I am fortunate to have had my college experiences during the 1960s and the early 1970s. I am glad I am not attending an American institution of higher education today. I would not do well.
Unlike President Thomas Jefferson, who drafted the Declaration of Independence and founded the University of Virginia, I did not have the "sublime luxury" of reading original works in Greek and Latin. I did, however, have another kind of sublime luxury during my undergraduate and graduate years: I had the freedom to learn for the sake of learning, to learn for enlightenment.
All of my courses were valuable, and the overwhelming majority of my schoolmates thought the same. Our course catalogs were virtual road maps to freedom, and we took many electives.
I took an anthropology course because my professor had spent several years in the region where the Dead Sea Scrolls were discovered. I was not disappointed. He enlivened the class with hundreds of photographs, maps and artifacts.
Looking back, I realize that electives were fortifying experiences. By taking them, my schoolmates and I were expressing our individuality. The lectures and texts were springboards into other intellectual adventures. It was serendipity and unencumbered self-discovery.
I will always remember that afternoon, as a sophomore majoring in biology, when I overheard two English majors discussing Joseph Conrad's "Heart of Darkness." Their debate — over whether its protagonist was Charlie Marlow or Kurtz — had been so animated that I borrowed a copy of the novel from the library and read it over the weekend. I fell in love with Conrad and read his other major works that term. This Polish-born writer made seafaring and the horrors of colonialism on the African continent real. By reading him, I discovered that I wanted to study literature instead of biology. I changed my major and never regretted it.
The rest of my undergraduate years were just as intellectually freewheeling. I read on my own and traveled as often as possible. Like many of my schoolmates, I put my formal studies aside for a while. For two semesters, I registered black voters throughout the South for the Southern Christian Leadership Conference. The knowledge I gained as a young civil rights worker was irreplaceable.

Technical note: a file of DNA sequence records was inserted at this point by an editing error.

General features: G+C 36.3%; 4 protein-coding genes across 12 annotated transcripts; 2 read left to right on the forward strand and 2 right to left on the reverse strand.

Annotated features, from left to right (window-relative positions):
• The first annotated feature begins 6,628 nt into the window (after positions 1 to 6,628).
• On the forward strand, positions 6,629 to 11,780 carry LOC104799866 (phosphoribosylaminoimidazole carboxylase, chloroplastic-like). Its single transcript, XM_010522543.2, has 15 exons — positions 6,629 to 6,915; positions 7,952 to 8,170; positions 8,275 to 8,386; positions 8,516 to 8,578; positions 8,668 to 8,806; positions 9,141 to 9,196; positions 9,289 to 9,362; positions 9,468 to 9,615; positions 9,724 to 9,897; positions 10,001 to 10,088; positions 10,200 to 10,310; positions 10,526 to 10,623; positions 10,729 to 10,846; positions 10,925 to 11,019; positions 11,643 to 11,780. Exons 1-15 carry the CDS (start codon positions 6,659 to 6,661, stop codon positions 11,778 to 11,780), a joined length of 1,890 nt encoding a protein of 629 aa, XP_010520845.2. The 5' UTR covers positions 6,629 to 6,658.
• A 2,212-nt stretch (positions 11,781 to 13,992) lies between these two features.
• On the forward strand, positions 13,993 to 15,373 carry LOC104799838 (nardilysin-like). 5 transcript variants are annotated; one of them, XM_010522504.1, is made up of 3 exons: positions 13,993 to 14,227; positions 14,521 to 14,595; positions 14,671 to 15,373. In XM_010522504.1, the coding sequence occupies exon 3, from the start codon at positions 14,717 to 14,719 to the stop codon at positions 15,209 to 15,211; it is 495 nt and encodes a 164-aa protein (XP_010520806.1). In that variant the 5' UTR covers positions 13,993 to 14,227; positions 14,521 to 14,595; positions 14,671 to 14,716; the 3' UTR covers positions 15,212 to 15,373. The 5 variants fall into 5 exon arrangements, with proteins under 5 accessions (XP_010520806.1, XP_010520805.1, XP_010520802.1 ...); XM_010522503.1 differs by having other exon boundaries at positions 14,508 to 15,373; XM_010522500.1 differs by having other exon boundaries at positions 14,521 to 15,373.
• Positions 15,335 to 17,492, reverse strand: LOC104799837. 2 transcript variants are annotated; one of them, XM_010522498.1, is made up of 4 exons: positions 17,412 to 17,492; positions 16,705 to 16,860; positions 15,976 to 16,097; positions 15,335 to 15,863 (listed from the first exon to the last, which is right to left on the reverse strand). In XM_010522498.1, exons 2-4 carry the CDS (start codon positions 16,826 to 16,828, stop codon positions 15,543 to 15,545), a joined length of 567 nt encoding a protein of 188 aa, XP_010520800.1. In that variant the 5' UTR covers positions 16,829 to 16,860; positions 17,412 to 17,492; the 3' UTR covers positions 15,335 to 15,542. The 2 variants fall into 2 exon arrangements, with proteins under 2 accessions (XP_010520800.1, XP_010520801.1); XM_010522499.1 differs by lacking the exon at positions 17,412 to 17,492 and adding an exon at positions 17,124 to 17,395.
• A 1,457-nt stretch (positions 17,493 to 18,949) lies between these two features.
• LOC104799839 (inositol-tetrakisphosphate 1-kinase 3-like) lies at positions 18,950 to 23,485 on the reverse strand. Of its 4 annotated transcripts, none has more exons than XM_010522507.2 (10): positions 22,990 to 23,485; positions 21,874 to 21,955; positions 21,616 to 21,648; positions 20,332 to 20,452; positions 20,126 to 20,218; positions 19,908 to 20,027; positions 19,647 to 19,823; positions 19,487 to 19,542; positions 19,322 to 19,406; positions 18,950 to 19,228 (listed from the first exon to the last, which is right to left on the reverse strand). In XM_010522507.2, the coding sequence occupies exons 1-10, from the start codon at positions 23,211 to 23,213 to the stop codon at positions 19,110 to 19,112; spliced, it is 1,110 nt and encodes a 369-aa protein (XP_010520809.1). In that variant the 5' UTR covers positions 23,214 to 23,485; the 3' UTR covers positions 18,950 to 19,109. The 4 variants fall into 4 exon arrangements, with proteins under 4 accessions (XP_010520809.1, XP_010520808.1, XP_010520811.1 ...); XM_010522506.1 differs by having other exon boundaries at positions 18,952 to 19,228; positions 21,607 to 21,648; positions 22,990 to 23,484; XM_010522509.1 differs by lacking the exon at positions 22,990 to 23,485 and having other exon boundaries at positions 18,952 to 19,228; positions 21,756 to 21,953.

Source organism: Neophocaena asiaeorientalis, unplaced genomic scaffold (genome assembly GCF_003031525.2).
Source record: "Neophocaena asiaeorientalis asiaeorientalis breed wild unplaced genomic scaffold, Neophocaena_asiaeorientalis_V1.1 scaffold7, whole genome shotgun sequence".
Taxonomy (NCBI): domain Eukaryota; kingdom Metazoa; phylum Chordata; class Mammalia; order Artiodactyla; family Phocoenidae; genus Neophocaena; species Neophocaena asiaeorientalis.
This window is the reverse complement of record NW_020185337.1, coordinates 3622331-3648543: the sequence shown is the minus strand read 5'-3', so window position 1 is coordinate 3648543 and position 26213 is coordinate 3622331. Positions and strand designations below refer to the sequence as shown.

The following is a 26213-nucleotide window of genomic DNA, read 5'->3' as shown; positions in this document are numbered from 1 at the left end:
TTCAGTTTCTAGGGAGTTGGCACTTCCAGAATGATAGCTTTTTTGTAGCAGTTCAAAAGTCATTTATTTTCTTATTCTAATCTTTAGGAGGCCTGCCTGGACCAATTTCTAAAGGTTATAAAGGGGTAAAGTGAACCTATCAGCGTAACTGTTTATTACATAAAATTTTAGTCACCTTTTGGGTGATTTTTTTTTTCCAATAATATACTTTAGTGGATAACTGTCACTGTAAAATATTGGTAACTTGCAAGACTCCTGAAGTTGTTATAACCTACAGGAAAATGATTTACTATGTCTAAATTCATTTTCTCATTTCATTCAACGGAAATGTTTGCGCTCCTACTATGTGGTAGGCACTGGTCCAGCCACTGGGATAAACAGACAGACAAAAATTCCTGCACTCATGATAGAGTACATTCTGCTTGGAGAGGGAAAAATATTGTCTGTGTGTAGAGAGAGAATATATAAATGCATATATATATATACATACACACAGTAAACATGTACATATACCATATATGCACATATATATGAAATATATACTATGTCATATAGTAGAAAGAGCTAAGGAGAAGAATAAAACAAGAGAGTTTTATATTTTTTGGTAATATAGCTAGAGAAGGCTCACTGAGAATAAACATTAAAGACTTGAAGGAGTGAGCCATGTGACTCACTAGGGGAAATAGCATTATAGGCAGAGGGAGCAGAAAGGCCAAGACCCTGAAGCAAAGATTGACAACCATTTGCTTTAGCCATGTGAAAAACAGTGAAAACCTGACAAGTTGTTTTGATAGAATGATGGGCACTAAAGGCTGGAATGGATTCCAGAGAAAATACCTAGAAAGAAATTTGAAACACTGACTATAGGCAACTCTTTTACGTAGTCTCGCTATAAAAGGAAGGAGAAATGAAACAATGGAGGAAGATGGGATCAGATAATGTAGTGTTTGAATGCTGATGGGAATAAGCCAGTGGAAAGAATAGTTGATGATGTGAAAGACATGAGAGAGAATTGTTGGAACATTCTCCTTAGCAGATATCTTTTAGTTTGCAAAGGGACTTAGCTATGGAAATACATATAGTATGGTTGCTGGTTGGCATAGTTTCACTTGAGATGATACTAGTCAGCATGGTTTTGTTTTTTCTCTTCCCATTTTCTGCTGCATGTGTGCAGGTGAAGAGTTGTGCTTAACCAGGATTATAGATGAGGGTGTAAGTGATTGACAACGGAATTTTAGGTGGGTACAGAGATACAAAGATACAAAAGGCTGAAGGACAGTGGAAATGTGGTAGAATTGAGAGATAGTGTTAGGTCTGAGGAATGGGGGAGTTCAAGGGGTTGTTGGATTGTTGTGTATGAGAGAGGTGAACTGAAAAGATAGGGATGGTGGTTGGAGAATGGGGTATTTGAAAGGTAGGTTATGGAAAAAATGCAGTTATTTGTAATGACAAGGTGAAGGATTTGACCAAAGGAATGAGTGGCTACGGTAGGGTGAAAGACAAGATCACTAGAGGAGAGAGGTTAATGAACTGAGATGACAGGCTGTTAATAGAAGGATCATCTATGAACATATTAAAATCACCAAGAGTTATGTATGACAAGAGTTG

I graduated from college on my own schedule, having learned for the sake of enlightenment. But let me be clear: While having fun in school, I never lost sight of reality and the eventual need to eat and pay the rent as an adult.
Today, because of profound changes — including online instruction and other technology-related practices, budget constraints, fast-track graduation requirements and governing boards primarily composed of businesspeople who meddle and micromanage — campus life in the United States is a shadow of its old self.
Nowhere are proposed changes more pronounced than at Jefferson's own University of Virginia, where the board of visitors, or trustees, forced the resignation of the president, Teresa Sullivan, ostensibly because she was not moving fast enough to prepare the school for a range of challenges ahead. After learning more about the resignation, outraged faculty and students forced the board to reinstate Sullivan.
The source of the crisis, like those elsewhere nationwide, is the board members' plan for the university's future. To cut costs and promote their vision of the academy, board members want to eliminate many liberal arts courses, even departments. But there will be pushback because liberal arts, popular with a large number of students who want to learn for the sake of learning, are central to Virginia's raison d'etre, just as Jefferson intended.
In my home state of Florida, Gov. Rick Scott has embarked on a path that would force cuts to liberal arts such as anthropology and English as a way to increase funding for science, technology, engineering and mathematics programs.
Increased STEM funding will be a plus, but it should not be obtained by eliminating liberal arts and destroying students' power to make choices about their learning — even learning for the sake of learning.
U.S. higher education is being radically commercialized. Far too many non-academics are making the big decisions, shunting aside faculty and ignoring the interests of students, who should have a direct say in their studies.
I am glad I graduated during those good old days.
Bill Maxwell is a columnist for the Tampa Bay Times. E-mail firstname.lastname@example.org